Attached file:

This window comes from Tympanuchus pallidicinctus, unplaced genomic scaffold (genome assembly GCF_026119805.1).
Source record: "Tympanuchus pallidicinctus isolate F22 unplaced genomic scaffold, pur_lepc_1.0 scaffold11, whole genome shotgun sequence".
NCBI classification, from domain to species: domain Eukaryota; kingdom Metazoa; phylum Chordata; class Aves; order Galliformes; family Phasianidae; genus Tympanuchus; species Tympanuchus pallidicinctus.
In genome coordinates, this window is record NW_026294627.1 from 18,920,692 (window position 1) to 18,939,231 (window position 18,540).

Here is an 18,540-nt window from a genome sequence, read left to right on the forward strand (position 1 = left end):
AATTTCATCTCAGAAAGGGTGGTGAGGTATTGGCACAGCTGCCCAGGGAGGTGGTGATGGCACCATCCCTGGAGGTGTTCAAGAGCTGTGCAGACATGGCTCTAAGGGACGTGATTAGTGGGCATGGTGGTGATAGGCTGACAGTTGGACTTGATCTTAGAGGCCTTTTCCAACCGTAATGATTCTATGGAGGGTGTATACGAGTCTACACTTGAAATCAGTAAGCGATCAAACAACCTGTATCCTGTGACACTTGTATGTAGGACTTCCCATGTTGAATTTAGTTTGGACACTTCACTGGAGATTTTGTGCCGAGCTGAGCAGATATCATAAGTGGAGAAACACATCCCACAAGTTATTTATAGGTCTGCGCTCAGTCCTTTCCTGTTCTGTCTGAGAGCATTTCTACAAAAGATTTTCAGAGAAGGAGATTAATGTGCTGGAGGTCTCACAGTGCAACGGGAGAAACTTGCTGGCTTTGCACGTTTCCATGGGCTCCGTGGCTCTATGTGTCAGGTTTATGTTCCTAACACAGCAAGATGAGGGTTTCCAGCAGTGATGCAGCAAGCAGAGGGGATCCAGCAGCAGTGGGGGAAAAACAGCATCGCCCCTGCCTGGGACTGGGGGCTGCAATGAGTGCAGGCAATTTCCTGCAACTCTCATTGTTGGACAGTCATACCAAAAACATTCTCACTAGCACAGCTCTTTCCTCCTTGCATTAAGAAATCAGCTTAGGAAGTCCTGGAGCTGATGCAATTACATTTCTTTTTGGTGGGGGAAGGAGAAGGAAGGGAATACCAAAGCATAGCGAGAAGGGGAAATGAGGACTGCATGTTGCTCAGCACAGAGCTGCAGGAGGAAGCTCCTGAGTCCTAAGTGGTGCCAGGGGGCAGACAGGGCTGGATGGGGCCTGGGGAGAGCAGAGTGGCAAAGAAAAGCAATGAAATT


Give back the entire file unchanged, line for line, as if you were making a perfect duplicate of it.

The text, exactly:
This window comes from Tympanuchus pallidicinctus, unplaced genomic scaffold (genome assembly GCF_026119805.1).
Source record: "Tympanuchus pallidicinctus isolate F22 unplaced genomic scaffold, pur_lepc_1.0 scaffold11, whole genome shotgun sequence".
NCBI classification, from domain to species: domain Eukaryota; kingdom Metazoa; phylum Chordata; class Aves; order Galliformes; family Phasianidae; genus Tympanuchus; species Tympanuchus pallidicinctus.
In genome coordinates, this window is record NW_026294627.1 from 18,920,692 (window position 1) to 18,939,231 (window position 18,540).

Here is an 18,540-nt window from a genome sequence, read left to right on the forward strand (position 1 = left end):
AATTTCATCTCAGAAAGGGTGGTGAGGTATTGGCACAGCTGCCCAGGGAGGTGGTGATGGCACCATCCCTGGAGGTGTTCAAGAGCTGTGCAGACATGGCTCTAAGGGACGTGATTAGTGGGCATGGTGGTGATAGGCTGACAGTTGGACTTGATCTTAGAGGCCTTTTCCAACCGTAATGATTCTATGGAGGGTGTATACGAGTCTACACTTGAAATCAGTAAGCGATCAAACAACCTGTATCCTGTGACACTTGTATGTAGGACTTCCCATGTTGAATTTAGTTTGGACACTTCACTGGAGATTTTGTGCCGAGCTGAGCAGATATCATAAGTGGAGAAACACATCCCACAAGTTATTTATAGGTCTGCGCTCAGTCCTTTCCTGTTCTGTCTGAGAGCATTTCTACAAAAGATTTTCAGAGAAGGAGATTAATGTGCTGGAGGTCTCACAGTGCAACGGGAGAAACTTGCTGGCTTTGCACGTTTCCATGGGCTCCGTGGCTCTATGTGTCAGGTTTATGTTCCTAACACAGCAAGATGAGGGTTTCCAGCAGTGATGCAGCAAGCAGAGGGGATCCAGCAGCAGTGGGGGAAAAACAGCATCGCCCCTGCCTGGGACTGGGGGCTGCAATGAGTGCAGGCAATTTCCTGCAACTCTCATTGTTGGACAGTCATACCAAAAACATTCTCACTAGCACAGCTCTTTCCTCCTTGCATTAAGAAATCAGCTTAGGAAGTCCTGGAGCTGATGCAATTACATTTCTTTTTGGTGGGGGAAGGAGAAGGAAGGGAATACCAAAGCATAGCGAGAAGGGGAAATGAGGACTGCATGTTGCTCAGCACAGAGCTGCAGGAGGAAGCTCCTGAGTCCTAAGTGGTGCCAGGGGGCAGACAGGGCTGGATGGGGCCTGGGGAGAGCAGAGTGGCAAAGAAAAGCAATGAAATT